The pilot programs in California will start with small enrollments, enrolling several dozen or fewer students each year. Woodland plans to add 30 students per year for the five-year duration of the pilot, while West Contra Costa expects 60-80 students to enter their manufacturing and information technology programs annually. These programs will heavily recruit students from households where no adults have completed college.
San Diego Miramar College intends to enroll approximately 100 students in its biotechnology program. The region it serves has a high demand for biotechnology jobs that require college awards but not a four-year degree.
During the planning phase in Woodland, many program details are yet to be finalized. This includes determining the number of college units students will take in high school, the selection process for the program, and the specific college classes they will be enrolled in.
Woodland College aspires to have at least 70 percent of its students earn an associate’s degree after six years in the program. Students will receive college tutoring for their college-level courses, and the college will track their success in terms of transfers, completion, and employment.
Improving the graduation rates of students in community colleges has been a key focus in California. Currently, less than half of the students earn a certificate or transfer to a four-year university within six years.
West Hills Community College District aims for its students to earn 30 college units by the time they finish high school, which is half the requirement for an associate’s degree. This could significantly increase the likelihood of students obtaining their degrees or transferring on time. The curriculum for students in this program includes various agriculture-focused courses, such as tractor operations, college success, world history, computer applications for agriculture, agricultural economics, plant science, elementary Spanish, and art appreciation.
Woodland College primarily serves counties near Sacramento that are centered around the agriculture and viniculture industries. Expanding degree offerings and providing transferable courses in these sectors is one of the college’s main objectives. The partnership between Bayer and Woodland College aims to address the labor shortage in the food and agriculture industry and provide a talent pipeline for an evolving field.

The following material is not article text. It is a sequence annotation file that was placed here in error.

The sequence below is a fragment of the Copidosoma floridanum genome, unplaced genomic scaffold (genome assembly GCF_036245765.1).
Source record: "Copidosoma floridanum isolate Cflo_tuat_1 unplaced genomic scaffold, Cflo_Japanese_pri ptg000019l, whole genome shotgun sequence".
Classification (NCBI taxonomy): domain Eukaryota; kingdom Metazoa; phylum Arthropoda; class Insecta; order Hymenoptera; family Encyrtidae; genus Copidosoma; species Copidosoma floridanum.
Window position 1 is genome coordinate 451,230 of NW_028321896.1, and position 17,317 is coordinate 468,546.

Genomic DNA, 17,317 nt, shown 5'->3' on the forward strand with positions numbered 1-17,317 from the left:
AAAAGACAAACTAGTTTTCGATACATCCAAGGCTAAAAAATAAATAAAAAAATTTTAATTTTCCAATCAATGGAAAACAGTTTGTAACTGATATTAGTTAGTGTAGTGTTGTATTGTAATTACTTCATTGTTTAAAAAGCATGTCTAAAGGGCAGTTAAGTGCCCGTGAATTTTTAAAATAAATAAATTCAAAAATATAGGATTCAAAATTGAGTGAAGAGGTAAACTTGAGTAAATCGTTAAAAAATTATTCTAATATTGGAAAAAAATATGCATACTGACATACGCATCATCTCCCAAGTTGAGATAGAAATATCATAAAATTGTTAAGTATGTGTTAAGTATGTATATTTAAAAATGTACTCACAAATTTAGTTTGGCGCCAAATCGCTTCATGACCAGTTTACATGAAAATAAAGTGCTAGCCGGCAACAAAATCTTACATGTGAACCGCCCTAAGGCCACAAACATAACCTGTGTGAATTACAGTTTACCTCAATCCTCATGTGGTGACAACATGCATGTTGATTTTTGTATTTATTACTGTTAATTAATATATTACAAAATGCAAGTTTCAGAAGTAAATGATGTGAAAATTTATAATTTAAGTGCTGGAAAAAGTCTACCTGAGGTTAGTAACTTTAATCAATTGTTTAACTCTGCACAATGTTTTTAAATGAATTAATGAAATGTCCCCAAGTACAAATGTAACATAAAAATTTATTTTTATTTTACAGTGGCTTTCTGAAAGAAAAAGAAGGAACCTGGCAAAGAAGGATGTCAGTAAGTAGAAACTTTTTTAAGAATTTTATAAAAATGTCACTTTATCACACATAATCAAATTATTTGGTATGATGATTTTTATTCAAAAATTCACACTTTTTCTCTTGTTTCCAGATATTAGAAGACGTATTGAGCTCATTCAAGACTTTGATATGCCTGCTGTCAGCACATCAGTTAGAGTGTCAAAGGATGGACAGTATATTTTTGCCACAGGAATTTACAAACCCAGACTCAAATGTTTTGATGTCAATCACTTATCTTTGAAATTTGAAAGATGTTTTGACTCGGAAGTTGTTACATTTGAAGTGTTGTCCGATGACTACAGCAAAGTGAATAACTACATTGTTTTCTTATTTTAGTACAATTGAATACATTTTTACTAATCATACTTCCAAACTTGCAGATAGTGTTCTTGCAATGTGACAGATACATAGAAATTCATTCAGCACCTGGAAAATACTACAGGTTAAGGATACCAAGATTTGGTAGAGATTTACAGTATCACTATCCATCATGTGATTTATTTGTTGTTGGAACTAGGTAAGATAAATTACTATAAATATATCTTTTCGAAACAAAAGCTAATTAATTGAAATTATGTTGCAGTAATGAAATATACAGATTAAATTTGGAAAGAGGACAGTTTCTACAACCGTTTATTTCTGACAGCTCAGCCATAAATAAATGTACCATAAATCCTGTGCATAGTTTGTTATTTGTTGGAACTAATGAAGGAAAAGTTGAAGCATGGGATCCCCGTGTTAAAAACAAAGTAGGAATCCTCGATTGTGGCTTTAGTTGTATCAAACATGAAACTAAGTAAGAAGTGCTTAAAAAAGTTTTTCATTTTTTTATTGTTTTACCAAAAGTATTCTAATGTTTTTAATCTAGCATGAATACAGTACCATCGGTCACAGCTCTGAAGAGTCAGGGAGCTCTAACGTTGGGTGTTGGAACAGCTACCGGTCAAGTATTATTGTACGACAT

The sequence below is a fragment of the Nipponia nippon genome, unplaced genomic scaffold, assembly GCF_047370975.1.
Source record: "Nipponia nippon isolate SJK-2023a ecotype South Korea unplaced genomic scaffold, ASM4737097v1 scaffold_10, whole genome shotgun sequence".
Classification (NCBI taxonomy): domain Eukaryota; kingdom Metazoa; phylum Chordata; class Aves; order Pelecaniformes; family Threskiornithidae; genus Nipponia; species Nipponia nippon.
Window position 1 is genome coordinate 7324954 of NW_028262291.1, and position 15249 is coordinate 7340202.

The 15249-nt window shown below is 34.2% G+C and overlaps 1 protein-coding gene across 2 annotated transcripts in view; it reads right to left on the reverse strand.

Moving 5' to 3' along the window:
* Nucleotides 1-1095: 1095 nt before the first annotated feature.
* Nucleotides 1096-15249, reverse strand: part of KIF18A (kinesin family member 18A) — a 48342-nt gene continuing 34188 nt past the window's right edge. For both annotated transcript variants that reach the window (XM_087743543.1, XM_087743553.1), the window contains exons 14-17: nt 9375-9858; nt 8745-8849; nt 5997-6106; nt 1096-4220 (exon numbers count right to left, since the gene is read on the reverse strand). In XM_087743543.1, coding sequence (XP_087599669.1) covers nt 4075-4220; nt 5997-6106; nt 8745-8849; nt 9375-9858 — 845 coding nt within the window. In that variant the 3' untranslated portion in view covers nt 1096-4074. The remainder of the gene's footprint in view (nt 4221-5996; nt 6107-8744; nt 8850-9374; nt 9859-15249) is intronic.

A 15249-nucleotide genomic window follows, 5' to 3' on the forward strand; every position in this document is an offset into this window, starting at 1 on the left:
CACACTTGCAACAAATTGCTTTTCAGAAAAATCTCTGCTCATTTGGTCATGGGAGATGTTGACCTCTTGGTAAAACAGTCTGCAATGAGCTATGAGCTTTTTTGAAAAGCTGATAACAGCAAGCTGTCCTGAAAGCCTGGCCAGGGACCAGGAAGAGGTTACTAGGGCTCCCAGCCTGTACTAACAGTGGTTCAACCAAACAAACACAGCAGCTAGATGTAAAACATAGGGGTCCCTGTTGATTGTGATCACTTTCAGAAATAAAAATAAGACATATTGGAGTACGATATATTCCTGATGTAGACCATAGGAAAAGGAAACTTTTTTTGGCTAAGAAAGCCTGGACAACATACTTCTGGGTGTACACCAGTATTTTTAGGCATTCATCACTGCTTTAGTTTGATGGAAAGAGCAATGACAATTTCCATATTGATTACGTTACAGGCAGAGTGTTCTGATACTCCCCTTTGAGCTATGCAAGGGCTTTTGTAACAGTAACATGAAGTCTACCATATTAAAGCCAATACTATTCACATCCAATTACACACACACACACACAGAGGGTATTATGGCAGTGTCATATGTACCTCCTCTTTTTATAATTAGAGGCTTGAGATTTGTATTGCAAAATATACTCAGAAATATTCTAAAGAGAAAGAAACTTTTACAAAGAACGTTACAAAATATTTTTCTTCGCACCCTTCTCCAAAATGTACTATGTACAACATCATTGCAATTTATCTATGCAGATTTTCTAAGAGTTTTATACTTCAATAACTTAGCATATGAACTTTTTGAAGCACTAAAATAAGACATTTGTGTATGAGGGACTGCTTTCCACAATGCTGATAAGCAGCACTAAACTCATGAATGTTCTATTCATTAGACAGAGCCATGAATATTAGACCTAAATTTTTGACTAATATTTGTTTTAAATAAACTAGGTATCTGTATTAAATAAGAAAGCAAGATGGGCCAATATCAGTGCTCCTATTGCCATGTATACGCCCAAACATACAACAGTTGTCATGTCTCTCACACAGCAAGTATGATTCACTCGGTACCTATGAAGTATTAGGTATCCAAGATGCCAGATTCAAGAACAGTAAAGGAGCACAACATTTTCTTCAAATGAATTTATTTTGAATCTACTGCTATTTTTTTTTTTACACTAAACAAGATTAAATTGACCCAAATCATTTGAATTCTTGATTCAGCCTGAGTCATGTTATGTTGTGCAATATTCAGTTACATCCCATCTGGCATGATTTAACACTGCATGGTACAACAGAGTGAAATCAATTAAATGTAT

While California has already implemented programs to expose high school students to college courses, such as dual-enrollment and early college programs, the STEM Pathways Grant is unique due to its focus on job preparation. Business partners are heavily involved in delivering the curriculum over the four years, and the college is actively seeking more partnerships to expand the program’s scope.
“Those who are interested in pursuing a bachelor’s degree or any other advanced degree would have a natural pathway to UC Davis,” stated White.
Similar to the other pilot programs in California, the collaboration between Woodland and Bayer will offer internships and other forms of job training to students in the program. These students will also have the opportunity to be prioritized for job interviews.
This investment is a logical choice for the company.
“We are constantly seeking potential employees, and what’s great is that when students go through programs like this, they gain an advantage because they have already had exposure to companies like ours or others in the field,” explained Purcell.
Please note that coverage of the skills gap, the challenges and opportunities in better educating our future workforce, and the ongoing efforts to enhance local employment pipelines is partially supported by the U.S. Chamber of Commerce Foundation.